situation  where a valid message is too large to fit within the negoti‐
       ated size.  For example, a very long file name may cause a Rstat of the
       file  or Rread of its directory entry to be too large to send.  In most
       such cases, the server should generate an error rather than modify  the
       data  to  fit,  such  as by truncating the file name.  The exception is
       that a long error string in an Rerror message should  be  truncated  if
       necessary,  since  the  string is only advisory and in some sense arbi‐

       Most programs do not see the 9P protocol directly; instead calls to li‐
       brary  routines  that  access files are translated by the mount driver,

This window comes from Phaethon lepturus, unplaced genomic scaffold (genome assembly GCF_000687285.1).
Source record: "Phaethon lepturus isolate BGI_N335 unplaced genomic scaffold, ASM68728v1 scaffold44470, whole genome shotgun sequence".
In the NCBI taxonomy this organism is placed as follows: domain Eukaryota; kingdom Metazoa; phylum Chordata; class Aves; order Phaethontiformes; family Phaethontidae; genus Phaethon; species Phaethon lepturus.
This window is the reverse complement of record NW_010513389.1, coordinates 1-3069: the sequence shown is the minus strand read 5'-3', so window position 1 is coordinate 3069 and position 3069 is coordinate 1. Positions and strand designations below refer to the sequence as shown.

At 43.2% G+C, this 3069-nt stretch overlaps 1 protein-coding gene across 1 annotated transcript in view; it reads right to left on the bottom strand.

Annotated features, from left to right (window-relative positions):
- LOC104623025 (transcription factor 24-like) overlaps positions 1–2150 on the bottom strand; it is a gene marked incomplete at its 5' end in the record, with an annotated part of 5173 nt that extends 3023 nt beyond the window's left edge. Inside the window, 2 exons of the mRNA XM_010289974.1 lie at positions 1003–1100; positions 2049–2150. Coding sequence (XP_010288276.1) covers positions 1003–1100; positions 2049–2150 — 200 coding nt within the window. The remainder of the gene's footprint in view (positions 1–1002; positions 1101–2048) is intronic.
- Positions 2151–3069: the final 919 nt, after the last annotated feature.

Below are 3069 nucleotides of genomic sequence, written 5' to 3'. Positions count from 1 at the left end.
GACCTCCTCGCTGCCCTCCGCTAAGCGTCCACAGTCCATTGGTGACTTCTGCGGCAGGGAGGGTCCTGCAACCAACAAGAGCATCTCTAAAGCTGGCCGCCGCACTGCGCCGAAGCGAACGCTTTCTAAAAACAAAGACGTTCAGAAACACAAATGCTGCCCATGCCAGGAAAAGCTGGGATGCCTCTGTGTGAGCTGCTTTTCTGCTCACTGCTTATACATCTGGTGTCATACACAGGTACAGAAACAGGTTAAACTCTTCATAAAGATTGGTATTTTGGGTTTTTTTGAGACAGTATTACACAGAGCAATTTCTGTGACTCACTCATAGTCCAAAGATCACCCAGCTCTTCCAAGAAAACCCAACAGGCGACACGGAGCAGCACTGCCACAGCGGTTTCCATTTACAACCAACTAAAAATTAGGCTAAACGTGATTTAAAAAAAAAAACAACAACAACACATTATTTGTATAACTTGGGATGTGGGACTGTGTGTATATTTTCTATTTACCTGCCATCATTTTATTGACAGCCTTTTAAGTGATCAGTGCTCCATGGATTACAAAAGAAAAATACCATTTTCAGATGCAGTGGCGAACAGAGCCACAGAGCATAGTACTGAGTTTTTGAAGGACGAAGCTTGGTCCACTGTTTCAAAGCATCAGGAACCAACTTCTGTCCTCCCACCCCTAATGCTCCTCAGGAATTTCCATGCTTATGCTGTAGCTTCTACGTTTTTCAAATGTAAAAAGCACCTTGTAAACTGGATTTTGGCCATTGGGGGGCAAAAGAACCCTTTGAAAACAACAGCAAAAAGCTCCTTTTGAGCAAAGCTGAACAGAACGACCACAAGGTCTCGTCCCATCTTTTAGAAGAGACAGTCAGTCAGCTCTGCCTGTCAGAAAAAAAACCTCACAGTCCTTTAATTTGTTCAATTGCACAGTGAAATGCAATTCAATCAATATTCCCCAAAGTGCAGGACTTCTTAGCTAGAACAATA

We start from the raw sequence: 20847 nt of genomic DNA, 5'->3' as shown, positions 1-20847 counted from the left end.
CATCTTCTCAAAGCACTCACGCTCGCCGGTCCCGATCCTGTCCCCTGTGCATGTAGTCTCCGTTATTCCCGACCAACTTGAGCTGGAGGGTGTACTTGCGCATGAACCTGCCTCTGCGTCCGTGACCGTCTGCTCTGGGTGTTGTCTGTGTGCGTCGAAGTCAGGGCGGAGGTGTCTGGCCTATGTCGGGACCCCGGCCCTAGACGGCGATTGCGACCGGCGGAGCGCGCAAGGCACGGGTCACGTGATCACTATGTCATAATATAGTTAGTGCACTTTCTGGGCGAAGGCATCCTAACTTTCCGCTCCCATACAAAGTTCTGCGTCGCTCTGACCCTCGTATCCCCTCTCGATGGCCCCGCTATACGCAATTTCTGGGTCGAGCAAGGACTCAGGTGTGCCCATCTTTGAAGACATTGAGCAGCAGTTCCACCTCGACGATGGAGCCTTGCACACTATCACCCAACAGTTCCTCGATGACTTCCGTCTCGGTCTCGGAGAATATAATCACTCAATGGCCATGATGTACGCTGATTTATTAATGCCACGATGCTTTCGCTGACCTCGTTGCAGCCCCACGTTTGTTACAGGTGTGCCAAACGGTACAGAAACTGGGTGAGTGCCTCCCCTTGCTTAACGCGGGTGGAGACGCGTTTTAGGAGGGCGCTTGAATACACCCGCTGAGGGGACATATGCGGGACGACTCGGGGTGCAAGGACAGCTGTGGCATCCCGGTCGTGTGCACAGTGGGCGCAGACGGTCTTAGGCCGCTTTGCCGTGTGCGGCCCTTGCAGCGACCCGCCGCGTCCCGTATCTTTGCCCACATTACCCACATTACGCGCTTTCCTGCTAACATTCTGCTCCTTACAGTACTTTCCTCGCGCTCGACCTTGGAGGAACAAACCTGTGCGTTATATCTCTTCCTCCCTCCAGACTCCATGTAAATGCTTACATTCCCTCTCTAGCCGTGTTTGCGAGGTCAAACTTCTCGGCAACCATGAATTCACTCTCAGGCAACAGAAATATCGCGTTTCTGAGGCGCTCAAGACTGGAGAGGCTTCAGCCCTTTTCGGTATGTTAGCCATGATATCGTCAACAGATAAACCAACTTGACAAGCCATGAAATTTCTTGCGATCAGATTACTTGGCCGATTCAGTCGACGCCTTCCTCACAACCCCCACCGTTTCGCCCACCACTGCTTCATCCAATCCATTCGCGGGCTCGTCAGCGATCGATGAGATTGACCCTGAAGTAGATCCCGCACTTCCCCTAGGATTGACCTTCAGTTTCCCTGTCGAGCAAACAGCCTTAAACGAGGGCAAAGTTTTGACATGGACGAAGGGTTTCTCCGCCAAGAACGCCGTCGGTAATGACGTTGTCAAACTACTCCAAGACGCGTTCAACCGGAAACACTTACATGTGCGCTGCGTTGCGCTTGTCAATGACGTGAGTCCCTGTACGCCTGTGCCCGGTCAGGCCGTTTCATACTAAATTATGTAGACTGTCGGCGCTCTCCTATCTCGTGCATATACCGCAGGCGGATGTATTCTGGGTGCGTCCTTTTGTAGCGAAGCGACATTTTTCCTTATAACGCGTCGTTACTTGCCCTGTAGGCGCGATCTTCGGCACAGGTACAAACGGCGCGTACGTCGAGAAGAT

mnt(3), into 9P messages.

       Directories are created by create with DMDIR set in the permissions ar‐
       gument  (see  stat(5)).   The  members of a directory can be found with
       read(5).  All directories must support walks to the directory ..  (dot-
       dot)  meaning parent directory, although by convention directories con‐
       tain no explicit entry for ..  or .  (dot).  The parent of the root di‐
       rectory of a server's tree is itself.

       Each  file  server  maintains a set of user and group names.  Each user
       can be a member of any number of groups.  Each group has a group leader
       who  has special privileges (see stat(5) and users(6)).  Every file re‐
       quest has an implicit user id (copied from the original attach) and  an
       implicit set of groups (every group of which the user is a member).

       Each  file  has an associated owner and group id and three sets of per‐
       missions: those of  the  owner,  those  of  the  group,  and  those  of
       ``other''  users.   When  the owner attempts to do something to a file,